This article was originally published in Radar 09: Inside the Machine.

    In our Fall 2015 Quarterly Trends we noted that rapidly developing technological breakthroughs are reshaping society, business, supply chains and the workplace. We are also seeing a greater articulation of the discomfort that is arising from the rate at which technological progress is taking place and the inability to manage some of the risks and challenges associated with it.

    One of those challenges is the widening of inequality. As Jo Confino, Executive Editor, Impact & Innovation, notes in The Huffington Post: “Experts say that rapid advances in technology are pulling the world in opposite directions and that the way that policy makers, businesses and civil society handle the extraordinary pace of change will determine the direction of human society.” These concerns are particularly salient in the face of forecasted trends for 2016, which include the rapid development of the Internet of Things, cybersecurity becoming more of a concern for both business and households and artificial intelligence and robotics increasingly holding the potential to replace human tasks.

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  • Our recently released research, Sustainability Incorporated: Integrating Sustainability into Business, calls out the need for business to further embed sustainability into its core strategies. It highlights five pathways to more deeply integrate sustainability into business: employing business model thinking, putting materiality to use, applying a sustainability lens to products and services, tapping into culture, and leveraging transparency. In the first of a five-part series to explore these pathways, we focus on the first one, employing business model thinking.

    While many companies claim that sustainability is embedded in their DNA, very few have truly integrated environmental and social considerations into their decision-making processes and core strategies. Many strategies are still centered on creating financial value while sustainability initiatives remain in a programmatic silo, separate from core business strategies.

    To address today’s pressing global challenges, sustainability must be embedded into the core business. One way that companies such as AstraZeneca, Fibria (PDF) and Novelis are working to break sustainability out of its silo is by exploring how the business creates value; in other words, employing business model thinking. These three companies have all created business model diagrams and shared them externally in their reporting.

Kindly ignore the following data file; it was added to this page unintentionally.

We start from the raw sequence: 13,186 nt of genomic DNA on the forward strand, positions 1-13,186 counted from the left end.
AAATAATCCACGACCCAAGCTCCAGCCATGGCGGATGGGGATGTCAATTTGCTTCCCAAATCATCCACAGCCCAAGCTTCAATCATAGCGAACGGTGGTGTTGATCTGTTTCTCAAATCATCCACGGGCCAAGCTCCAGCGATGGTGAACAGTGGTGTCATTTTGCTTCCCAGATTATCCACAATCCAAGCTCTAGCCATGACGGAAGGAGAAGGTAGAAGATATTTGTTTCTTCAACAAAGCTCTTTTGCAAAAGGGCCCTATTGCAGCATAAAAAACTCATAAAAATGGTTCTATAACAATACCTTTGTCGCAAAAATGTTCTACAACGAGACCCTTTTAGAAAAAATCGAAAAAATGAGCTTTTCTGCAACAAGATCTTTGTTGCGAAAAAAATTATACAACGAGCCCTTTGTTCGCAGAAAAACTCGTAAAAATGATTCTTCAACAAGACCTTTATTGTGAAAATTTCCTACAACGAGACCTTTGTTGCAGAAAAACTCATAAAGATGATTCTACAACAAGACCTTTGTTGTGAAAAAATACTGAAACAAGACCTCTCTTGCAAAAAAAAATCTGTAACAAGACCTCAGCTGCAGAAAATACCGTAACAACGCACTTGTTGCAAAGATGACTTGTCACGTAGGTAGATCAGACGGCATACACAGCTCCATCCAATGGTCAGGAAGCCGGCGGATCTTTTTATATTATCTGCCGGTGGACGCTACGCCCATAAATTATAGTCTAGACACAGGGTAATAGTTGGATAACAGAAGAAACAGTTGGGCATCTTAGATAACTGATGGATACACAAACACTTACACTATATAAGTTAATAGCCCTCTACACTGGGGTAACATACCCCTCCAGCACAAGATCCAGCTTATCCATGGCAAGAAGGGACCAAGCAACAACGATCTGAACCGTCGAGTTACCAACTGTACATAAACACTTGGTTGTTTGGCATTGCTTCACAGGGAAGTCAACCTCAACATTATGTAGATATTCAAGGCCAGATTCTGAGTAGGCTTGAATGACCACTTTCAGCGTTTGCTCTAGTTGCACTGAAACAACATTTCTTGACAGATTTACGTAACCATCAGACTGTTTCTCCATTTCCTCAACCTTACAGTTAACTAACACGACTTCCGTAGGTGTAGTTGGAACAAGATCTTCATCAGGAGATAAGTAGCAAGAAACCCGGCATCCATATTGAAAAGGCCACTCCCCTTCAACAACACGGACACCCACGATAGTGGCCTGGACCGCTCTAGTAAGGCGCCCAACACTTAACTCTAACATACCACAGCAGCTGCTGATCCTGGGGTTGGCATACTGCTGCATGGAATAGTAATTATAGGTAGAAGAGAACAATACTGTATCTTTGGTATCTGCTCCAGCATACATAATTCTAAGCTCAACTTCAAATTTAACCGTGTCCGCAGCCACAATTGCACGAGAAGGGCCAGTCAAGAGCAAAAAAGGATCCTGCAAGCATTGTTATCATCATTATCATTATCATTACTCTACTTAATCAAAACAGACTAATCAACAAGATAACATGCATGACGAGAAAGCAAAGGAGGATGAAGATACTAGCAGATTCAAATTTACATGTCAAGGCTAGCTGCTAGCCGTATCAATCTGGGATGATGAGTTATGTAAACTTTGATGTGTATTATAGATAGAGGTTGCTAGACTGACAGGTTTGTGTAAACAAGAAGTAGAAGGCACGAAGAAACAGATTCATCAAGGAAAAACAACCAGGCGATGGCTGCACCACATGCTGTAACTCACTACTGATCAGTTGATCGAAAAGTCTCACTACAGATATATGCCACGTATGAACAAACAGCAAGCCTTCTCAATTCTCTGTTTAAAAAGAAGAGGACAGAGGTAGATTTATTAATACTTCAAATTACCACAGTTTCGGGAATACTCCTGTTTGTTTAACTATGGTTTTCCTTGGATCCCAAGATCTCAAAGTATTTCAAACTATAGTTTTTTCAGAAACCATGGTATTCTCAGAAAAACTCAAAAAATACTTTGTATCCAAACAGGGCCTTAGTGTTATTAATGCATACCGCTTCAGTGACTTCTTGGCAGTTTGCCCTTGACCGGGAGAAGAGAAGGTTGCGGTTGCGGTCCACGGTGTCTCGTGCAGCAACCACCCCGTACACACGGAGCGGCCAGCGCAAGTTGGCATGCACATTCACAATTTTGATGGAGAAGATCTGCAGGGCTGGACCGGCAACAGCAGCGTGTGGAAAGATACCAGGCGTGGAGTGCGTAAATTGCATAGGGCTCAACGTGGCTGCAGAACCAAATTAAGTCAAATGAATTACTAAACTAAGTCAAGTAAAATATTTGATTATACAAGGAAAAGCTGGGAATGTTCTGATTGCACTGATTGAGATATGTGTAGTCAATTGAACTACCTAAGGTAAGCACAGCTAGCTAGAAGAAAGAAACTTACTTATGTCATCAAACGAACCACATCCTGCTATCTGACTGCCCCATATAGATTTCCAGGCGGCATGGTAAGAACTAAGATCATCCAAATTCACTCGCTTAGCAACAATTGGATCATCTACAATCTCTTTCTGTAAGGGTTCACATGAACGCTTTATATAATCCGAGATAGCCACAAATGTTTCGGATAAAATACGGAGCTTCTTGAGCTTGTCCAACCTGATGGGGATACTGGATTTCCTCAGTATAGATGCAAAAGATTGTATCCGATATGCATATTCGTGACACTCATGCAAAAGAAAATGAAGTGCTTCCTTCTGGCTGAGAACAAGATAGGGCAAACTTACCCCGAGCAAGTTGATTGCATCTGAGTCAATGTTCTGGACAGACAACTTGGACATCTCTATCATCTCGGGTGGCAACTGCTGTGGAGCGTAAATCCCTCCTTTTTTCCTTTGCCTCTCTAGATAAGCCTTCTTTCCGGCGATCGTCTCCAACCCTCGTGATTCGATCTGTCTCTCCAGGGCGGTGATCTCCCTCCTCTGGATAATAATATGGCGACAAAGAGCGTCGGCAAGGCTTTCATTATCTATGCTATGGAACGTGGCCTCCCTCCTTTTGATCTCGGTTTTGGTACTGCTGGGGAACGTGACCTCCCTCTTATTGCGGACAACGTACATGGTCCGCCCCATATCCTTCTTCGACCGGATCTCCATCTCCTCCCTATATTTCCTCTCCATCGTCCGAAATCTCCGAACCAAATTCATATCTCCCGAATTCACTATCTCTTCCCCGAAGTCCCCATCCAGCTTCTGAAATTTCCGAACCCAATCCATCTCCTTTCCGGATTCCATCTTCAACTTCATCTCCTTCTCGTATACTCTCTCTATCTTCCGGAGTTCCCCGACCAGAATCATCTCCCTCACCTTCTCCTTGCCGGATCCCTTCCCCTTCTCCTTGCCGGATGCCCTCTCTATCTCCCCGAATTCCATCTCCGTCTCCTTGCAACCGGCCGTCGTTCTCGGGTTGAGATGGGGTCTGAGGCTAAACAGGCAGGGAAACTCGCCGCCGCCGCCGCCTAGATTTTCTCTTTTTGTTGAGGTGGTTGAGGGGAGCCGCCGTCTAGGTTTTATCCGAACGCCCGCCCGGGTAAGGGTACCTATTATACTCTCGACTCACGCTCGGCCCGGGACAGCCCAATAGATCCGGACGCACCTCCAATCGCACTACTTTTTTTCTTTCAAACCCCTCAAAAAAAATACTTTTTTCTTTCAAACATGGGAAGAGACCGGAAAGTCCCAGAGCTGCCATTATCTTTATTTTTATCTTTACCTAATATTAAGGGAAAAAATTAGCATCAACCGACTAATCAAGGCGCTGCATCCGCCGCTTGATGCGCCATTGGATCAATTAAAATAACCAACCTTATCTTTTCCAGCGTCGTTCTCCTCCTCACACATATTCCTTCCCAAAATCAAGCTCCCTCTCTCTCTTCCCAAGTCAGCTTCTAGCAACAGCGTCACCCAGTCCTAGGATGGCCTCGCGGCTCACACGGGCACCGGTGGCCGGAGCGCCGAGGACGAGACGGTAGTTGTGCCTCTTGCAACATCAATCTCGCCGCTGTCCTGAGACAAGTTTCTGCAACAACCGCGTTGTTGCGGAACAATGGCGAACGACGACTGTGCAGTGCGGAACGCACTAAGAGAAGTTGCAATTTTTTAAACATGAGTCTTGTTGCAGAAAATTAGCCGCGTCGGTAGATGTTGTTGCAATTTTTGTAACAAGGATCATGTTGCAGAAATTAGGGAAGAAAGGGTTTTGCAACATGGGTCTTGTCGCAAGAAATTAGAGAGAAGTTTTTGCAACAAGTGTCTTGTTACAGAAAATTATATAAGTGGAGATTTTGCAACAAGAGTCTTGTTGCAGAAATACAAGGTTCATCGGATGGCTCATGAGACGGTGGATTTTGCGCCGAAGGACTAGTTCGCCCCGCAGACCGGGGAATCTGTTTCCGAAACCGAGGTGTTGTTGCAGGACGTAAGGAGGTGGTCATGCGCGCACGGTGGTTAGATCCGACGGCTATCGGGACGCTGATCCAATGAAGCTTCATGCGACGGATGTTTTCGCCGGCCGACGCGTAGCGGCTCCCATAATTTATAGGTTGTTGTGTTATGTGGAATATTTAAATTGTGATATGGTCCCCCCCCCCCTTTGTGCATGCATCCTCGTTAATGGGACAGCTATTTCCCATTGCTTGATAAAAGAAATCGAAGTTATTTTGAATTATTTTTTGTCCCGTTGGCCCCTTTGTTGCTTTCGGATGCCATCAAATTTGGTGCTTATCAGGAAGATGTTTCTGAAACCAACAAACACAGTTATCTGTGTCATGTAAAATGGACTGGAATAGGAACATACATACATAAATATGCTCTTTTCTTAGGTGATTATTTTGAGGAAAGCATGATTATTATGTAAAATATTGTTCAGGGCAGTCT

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  • Image by Rochelle March

    3D printing remains the cool kid in class, still fresh, and maintaining an attractive level of intrigue. And its future looks promising. According to Harvard Business Review from May 2015, industrial 3D printing is “at a tipping point, about to go mainstream in a big way.”

    3D printing is a technology that can build three dimensional items by adding material, whether plastic, metal, concrete or human skin, layer upon layer, until the object is created. What began in a couple laboratories and garages of makers as a way to build customized components has become a lucrative industrial technology, enabling more efficient and customized manufacturing.

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  • A series about regional trends: The water crisis in Latin America challenges business as usual and spurs innovation.

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  • Flickr image by Mary Anne Enriquez

    This article was co-written by Lindsay Clinton and Rochelle March.

    Last year, the CEO of Fortune 250 energy provider NRG wrote a letter to shareholders about the lack of innovation in the energy industry. “There is no Amazon, Apple, Facebook or Google in the American energy industry today,” David Crane wrote. “NRG is not that energy company either, but we are doing everything in our power to head in that direction – as fast as we can. But we need to pick up the pace further, and that is what we intend to do.”

    Although NRG’s portfolio still includes 30% coal-generated power, it is repositioning itself and its business model to guide energy users from a grid-based power system to a distributed generation system. It’s also developing products and services related to electric vehicles, rooftop solar and home energy efficiency.

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  • Flickr image by Bill Gracey

    For over 25 years, companies have valued our ability to serve as their early warning system—to interpret emerging issues and trends in the sustainable development agenda and help them anticipate, understand, and respond to shifts in the business landscape. Our Ten Trends for 2015 series distills SustainAbility’s thinking over the past year and forecasts the issues that will shape the sustainable development agenda in 2015. This is the third in our series of blogs expanding upon these trends.

    Earlier this year SustainAbility identified global water stress, water demands that exceed water availability, as one of ten key sustainability trends for 2015—both as a supply chain risk for companies as well as an issue of political and economic significance to countries. In the trends summary, we highlighted the World Economic Forum’s identification of “water crises” as one of the top ten issues of greatest concern to the global economy in 2015. Just a few months into 2015 and with World Water Day approaching this Sunday, March 22, it’s evident that the global water crisis is indeed a critical issue with extreme water stress in Sao Paulo, Brazil and across California as just two examples.